Bilkis Bano Case: Release of Convicts ‘Part of a Pattern’ in India, Says USCIRF

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The US Commission of International Religious Freedom (USCIRF) has condemned the “unjustified” early release of 11 men convicted in the Bilkis Bano rape case.

NEW DELHI — The US Commission of International Religious Freedom (USCIRF) on Friday strongly condemned the “unjustified” release of 11 men who had been convicted for raping Bilkis Bano during the 2002 Gujarat riots and killing 14 members of her family.

“USCIRF strongly condemns the early and unjustified release of 11 men sentenced to life in prison for raping a pregnant Muslim woman and committing murder against Muslim victims during the 2002 Gujarat Riots,” USCIRF vice chair Abraham Cooper said in a statement.

USCIRF commissioner Stephen Schneck added that the Frelease was a “travesty of justice”, and only added to the “pattern of impunity” enjoyed by those accused of anti-minority violence in India. “The failure to hold accountable perpetrators of the 2002 Gujarat Riots who committed physical & sexual violence is a travesty of justice. It’s part of a pattern of impunity in India for those engaged in violence against religious minorities,” Schneck said.

The 11 men were convicted of the crime and sentenced to life imprisonment in 2008 after the Supreme Court decided to hand over investigation of the case to the Central Bureau of Investigation following a complaint from the National Human Rights Commission that the Gujarat police – which reported to then chief minister Narendra Modi – was protecting the accused. The apex court also agreed with the NHRC’s request that the case be tried in Maharashtra since the Gujarat government could not be counted upon to ensure a fair trial.

On Wednesday, the 11 men walked free following the Gujarat government’s decision to release them. One of the men on the panel that recommended the release – BJP MLA C.K. Raulji – referred to the rapists as “Brahmins” who have “good sanskar (values)”.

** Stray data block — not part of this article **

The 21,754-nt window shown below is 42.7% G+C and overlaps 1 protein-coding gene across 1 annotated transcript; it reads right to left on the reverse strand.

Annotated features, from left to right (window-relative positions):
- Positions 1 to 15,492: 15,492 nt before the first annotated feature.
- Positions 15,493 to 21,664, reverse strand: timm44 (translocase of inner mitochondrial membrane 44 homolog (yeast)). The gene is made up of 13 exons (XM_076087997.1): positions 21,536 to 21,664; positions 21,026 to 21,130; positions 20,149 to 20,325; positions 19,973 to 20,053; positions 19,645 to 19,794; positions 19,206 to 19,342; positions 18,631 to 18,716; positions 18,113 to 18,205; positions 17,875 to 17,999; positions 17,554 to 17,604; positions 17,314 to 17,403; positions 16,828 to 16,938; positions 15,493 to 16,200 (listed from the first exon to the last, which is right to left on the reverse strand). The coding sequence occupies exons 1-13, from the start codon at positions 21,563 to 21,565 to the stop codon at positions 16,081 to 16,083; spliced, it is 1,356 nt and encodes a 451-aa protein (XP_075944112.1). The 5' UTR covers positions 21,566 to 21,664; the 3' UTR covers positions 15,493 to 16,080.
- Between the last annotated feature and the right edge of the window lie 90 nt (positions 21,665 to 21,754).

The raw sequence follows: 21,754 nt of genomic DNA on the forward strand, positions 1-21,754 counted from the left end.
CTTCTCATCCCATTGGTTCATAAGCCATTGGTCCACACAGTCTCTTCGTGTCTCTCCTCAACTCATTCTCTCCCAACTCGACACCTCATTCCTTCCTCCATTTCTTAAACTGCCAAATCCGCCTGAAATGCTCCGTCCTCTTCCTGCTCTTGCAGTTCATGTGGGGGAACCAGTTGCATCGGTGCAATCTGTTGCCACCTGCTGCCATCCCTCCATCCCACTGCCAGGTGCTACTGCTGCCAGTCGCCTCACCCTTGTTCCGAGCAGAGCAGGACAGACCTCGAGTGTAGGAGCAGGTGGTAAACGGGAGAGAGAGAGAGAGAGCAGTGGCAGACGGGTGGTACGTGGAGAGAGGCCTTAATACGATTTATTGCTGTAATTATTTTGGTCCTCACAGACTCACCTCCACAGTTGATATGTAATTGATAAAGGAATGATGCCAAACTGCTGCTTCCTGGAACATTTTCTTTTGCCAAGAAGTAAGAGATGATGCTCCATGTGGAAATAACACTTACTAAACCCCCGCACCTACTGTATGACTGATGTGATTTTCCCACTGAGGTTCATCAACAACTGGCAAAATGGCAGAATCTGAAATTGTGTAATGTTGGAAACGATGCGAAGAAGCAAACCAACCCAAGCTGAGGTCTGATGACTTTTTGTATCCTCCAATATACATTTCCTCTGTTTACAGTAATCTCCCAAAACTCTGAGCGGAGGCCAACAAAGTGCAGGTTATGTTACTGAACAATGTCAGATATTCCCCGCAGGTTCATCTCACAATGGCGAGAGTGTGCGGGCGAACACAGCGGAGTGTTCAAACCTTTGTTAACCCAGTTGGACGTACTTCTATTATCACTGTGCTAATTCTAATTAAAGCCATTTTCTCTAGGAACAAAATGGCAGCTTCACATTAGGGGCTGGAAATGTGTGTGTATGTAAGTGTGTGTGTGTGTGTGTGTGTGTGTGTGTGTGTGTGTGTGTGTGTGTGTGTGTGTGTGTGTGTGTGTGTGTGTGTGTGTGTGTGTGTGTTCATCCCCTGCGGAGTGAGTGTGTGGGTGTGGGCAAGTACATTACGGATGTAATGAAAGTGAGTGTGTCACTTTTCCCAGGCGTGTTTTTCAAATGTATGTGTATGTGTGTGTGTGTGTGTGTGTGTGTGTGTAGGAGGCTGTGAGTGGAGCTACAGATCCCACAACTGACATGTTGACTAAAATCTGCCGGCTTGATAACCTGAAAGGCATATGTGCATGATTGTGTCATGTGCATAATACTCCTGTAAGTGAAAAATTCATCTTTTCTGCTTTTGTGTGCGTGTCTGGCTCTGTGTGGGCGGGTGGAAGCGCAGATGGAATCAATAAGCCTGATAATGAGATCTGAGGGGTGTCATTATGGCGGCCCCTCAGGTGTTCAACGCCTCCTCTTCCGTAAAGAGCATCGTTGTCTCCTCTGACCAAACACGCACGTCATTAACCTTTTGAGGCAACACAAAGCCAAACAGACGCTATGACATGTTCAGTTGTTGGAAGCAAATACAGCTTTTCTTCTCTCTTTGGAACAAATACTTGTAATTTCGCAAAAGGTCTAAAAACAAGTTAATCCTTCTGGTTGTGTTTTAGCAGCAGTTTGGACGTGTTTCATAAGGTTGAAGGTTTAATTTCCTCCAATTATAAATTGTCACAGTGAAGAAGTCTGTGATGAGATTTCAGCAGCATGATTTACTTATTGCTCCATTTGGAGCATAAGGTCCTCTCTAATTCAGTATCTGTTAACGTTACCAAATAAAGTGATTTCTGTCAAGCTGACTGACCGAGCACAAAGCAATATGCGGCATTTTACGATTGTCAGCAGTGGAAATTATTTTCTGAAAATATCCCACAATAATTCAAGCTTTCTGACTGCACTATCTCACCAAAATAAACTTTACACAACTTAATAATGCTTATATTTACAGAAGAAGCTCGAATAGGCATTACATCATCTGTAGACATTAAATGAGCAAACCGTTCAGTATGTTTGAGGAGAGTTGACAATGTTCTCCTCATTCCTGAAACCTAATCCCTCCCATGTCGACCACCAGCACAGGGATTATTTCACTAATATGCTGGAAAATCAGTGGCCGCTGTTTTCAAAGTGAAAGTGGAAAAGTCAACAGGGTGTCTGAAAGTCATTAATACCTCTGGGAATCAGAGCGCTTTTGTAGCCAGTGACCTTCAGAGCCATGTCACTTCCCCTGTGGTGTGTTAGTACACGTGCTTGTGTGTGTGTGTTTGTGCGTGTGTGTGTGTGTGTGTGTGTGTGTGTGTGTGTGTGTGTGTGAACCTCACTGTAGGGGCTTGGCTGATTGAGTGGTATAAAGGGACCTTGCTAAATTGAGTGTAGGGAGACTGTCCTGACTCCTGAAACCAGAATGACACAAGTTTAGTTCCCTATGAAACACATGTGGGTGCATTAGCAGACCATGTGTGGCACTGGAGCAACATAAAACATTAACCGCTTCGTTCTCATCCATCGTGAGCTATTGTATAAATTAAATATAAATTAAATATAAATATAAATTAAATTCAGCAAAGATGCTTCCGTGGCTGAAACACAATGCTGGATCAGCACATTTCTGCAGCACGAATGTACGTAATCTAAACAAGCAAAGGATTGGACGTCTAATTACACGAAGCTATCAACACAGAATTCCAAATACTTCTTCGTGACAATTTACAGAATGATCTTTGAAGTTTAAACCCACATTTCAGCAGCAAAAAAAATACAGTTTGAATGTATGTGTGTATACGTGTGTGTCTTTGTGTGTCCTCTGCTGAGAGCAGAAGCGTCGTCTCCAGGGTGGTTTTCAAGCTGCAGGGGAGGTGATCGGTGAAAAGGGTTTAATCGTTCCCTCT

Over 6,000 people – including hundreds of women’s rights activists – have urged the Supreme Court to revoke the decision to grant the convicts remission of their sentence.

“When I heard that the 11 convicted men who devastated my family and my life, and took from me my 3 year old daughter, had walked free. I was bereft of words. I am still numb,” Bilkis said after the release.

“Today, I can say only this – how can justice for any woman end like this? I trusted the highest courts in our land. I trusted the system, and I was learning slowly to live with my trauma. The release of these convicts has taken from me my peace and shaken my faith in justice. My sorrow and my wavering faith is not for myself alone but for every woman who is struggling for justice in courts.”

After the violence erupted following the burning of a Sabarmati Express coach that killed 59 ‘karsevaks ‘on February 27, 2002, Bilkis Bano, who was five-month pregnant at that time, fled her village with her toddler daughter and 15 others.

On March 3, they took shelter in a field when a mob of 20-30 people armed with sickles, swords and sticks attacked them and Bilkis Bano was gang raped, while seven members of her family were killed. Six other members managed to run away.

Given the outrage over the incident, the Supreme Court ordered a CBI probe.

The accused in the case were arrested in 2004.

The trial began in Ahmedabad. However, after Bilkis Bano expressed apprehensions that witnesses could be harmed and the evidence collected by the CBI tampered with, the Supreme Court transferred the case to Mumbai in August 2004.

The special CBI court on January 21, 2008, sentenced the 11 accused to life imprisonment on the charge of gang rape and murder of seven members of Bilkis Bano’s family. They were convicted on charges of conspiring to rape a pregnant woman, murder and unlawful assembly under the Indian Penal Code.

The special court acquitted seven other accused for want of evidence. One of the accused had died during the trial.

In its 2018 order upholding the conviction of the accused persons, the Bombay high court set aside the acquittal of seven persons.

The Supreme Court, in April 2019, directed the Gujarat government to pay Rs 50 lakh compensation, a job, and a house to Bilkis Bano. At the time, others who had been victims of serious violence during the communal riots in Gujarat saw this judgment as a ray of hope. However, that hope now appears to have been extinguished by the convicts’ release.

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